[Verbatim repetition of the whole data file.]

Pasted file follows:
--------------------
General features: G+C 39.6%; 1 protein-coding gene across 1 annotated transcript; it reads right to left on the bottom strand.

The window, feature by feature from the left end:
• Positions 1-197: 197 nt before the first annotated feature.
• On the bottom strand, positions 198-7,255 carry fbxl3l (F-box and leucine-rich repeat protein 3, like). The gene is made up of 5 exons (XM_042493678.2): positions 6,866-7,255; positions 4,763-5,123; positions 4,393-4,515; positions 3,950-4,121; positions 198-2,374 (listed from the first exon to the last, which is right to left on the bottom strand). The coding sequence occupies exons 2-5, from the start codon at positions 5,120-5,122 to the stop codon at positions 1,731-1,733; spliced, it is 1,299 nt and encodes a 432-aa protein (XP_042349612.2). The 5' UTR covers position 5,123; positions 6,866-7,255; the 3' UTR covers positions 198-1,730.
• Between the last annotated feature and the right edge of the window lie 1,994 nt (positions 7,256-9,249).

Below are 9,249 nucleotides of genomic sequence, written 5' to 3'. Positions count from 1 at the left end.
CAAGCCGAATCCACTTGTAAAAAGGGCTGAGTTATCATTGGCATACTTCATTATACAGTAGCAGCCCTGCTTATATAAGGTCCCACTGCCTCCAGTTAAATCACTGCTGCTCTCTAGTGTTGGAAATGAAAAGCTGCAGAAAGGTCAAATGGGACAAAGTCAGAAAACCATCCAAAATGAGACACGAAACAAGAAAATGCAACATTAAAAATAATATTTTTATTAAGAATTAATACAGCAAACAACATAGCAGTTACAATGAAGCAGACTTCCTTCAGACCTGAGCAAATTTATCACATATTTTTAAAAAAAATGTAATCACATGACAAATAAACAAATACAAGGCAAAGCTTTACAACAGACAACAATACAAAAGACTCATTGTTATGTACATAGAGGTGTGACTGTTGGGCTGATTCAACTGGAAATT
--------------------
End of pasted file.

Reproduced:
General features: G+C 39.6%; 1 protein-coding gene across 1 annotated transcript; it reads right to left on the bottom strand.

The window, feature by feature from the left end:
• Positions 1-197: 197 nt before the first annotated feature.
• On the bottom strand, positions 198-7,255 carry fbxl3l (F-box and leucine-rich repeat protein 3, like). The gene is made up of 5 exons (XM_042493678.2): positions 6,866-7,255; positions 4,763-5,123; positions 4,393-4,515; positions 3,950-4,121; positions 198-2,374 (listed from the first exon to the last, which is right to left on the bottom strand). The coding sequence occupies exons 2-5, from the start codon at positions 5,120-5,122 to the stop codon at positions 1,731-1,733; spliced, it is 1,299 nt and encodes a 432-aa protein (XP_042349612.2). The 5' UTR covers position 5,123; positions 6,866-7,255; the 3' UTR covers positions 198-1,730.
• Between the last annotated feature and the right edge of the window lie 1,994 nt (positions 7,256-9,249).

Below are 9,249 nucleotides of genomic sequence, written 5' to 3'. Positions count from 1 at the left end.
CAAGCCGAATCCACTTGTAAAAAGGGCTGAGTTATCATTGGCATACTTCATTATACAGTAGCAGCCCTGCTTATATAAGGTCCCACTGCCTCCAGTTAAATCACTGCTGCTCTCTAGTGTTGGAAATGAAAAGCTGCAGAAAGGTCAAATGGGACAAAGTCAGAAAACCATCCAAAATGAGACACGAAACAAGAAAATGCAACATTAAAAATAATATTTTTATTAAGAATTAATACAGCAAACAACATAGCAGTTACAATGAAGCAGACTTCCTTCAGACCTGAGCAAATTTATCACATATTTTTAAAAAAAATGTAATCACATGACAAATAAACAAATACAAGGCAAAGCTTTACAACAGACAACAATACAAAAGACTCATTGTTATGTACATAGAGGTGTGACTGTTGGGCTGATTCAACTGGAAATT